In this essay contributed to DW's Weltzeit, Executive Director of the United Nations World Food Programme David Beasley explores the wider repercussions of the war in Ukraine on global food security.
It might seem jarring to speak of markets when bombs are killing Ukrainian children, destroying hospitals and kindergartens, and burning families from their homes.
But the WFP knows from its work in nations scarred by conflict that marketplaces are key stabilisers in a troubled world. When a town marketplace is hit by a missile it kills store holders, customers, and suppliers. It destroys infrastructure and deters commerce. It wreaks havoc on supply chains that have been carefully forged over decades, and which ensure that food is brought as efficiently as possible from farm to table. It drives up prices as people seek to re-establish orderly supply, at much higher replacement cost.
This explains why the consequences of the war in Ukraine are sending a shockwave around the world in energy and food commodity pricing. But the impact of this violent disruption is all too real and is being felt on almost every table around the world. We're all in this together, from Yemen to Berlin to Los Angeles to Tokyo.
Rising food and fuel prices hurt the vulnerable the most. In Lebanon, before the Ukraine war, food prices had already risen by 570 per cent since 2020. Three quarters of its people now live below the poverty line and over 50 per cent depend on assistance. For people living hand-to-mouth, tiny increases in the cost of food have an outsized impact. Wheat prices, now at a 14-year high, will spike the prices of bread, pasta, and a bowl of cereal globally. Double the price of wheat, and the cost of that bowl of cereal either doubles – or you consume half as much.
A couple of months ago I was in Yemen. A collapse in funding meant that we were already slashing food for 8 of the 13 million people we feed there. Children were getting the equivalent of a bowl of cereal and now, unless we can find the cash in a Covid cash-strapped world, they'll be getting half a bowl of cereal. Before Ukraine, we were already taking food from the hungry to feed the starving. Now we'll be taking from the starving to share with the starving.
The war in Ukraine has also pushed other crises off the front pages. For example, food insecurity in Afghanistan is soaring, driven by the impact of decades of conflict, the economic crisis, and recurrent drought. Despite the eyes of the world being focused elsewhere, WFP remains on the ground to offer a lifeline for millions of people in Afghanistan and in dozens of other nations around the world.
But our task is becoming ever harder. With grain ships due for the Middle East and Africa tied-up in Black Sea ports, and many months until Australia and Argentina plant extra crops to fill the gap in global supplies, painful price rises in an unstable market ultimately find their mark in the mouths of hungry children across the world.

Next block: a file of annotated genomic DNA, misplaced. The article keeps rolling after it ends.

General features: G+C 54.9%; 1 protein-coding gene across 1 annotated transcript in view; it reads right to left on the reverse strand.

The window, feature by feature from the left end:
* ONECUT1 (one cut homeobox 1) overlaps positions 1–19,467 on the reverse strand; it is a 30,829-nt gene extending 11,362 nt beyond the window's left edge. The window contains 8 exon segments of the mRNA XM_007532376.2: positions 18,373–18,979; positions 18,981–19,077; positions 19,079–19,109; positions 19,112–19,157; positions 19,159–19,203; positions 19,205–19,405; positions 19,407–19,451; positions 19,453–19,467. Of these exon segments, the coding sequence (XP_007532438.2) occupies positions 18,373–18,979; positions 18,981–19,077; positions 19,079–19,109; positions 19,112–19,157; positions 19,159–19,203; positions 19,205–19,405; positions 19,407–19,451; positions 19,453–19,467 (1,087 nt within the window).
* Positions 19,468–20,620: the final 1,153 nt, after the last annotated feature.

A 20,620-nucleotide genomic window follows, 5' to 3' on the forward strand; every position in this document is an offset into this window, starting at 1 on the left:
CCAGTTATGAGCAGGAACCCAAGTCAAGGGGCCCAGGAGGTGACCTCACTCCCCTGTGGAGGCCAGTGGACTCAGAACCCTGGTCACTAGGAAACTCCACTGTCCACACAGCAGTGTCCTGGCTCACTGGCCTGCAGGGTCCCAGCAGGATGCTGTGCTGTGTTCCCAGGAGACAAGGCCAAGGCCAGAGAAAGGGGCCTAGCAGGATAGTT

The link between food and social stability, even in the most conflicted circumstances, is why the WFP was awarded the Nobel Peace Prize in 2020. In citing the fact that the WFP cultivates the conditions for peace, the Nobel Committee acknowledged an intuitive fact that we all feel – that people will do whatever is necessary to feed their families, be that gruelling work, migration, or going to war. Bread shortages and hunger have a well-researched role in igniting revolutions.
Moreover, a destabilised commodity market will certainly spark an ugly scramble to corner available grain for national interests, ignoring the consequences of destabilising poorer countries. Already battered by Covid, climate change, and often conflict, poorer countries are struggling the most to recover from the pandemic's economic fallout. About 60 percent of low-income countries are currently in debt distress or close, double that of 2015, including a hit-list of the world's most fragile states, like Lebanon, Sudan, and Yemen.
Yet what must not be forgotten in this new scramble is that we are our brother's keeper, not just for the sake of ordinary compassion, but because a stable market helps keeps inherently unstable countries on their feet. Wealthy nations also have an "interest" in that.
Yes, the WFP is all hands on deck in Ukraine and surrounding countries, dealing with the hunger fall-out of this war for people trapped in cities. But our work must continue for the hundreds of millions of those most exposed to starvation who live far away from Kiev. We must stabilise markets in order to preserve and promote peace in the deeply fraught countries in which we serve.
Our leaders have to acknowledge that food security is inextricably linked with social and political stability. Fighting hunger therefore requires not only sufficient funding to relieve immediate suffering, but also long-term investment to address its root causes and help prevent future crises.
If we do not act now, we risk multiplying and amplifying the instability already wrought by two years of Covid pandemic, by conflict, by the burgeoning effects of climate change, and now by the menace of runaway costs hitting a ring of fragile countries circling the globe.
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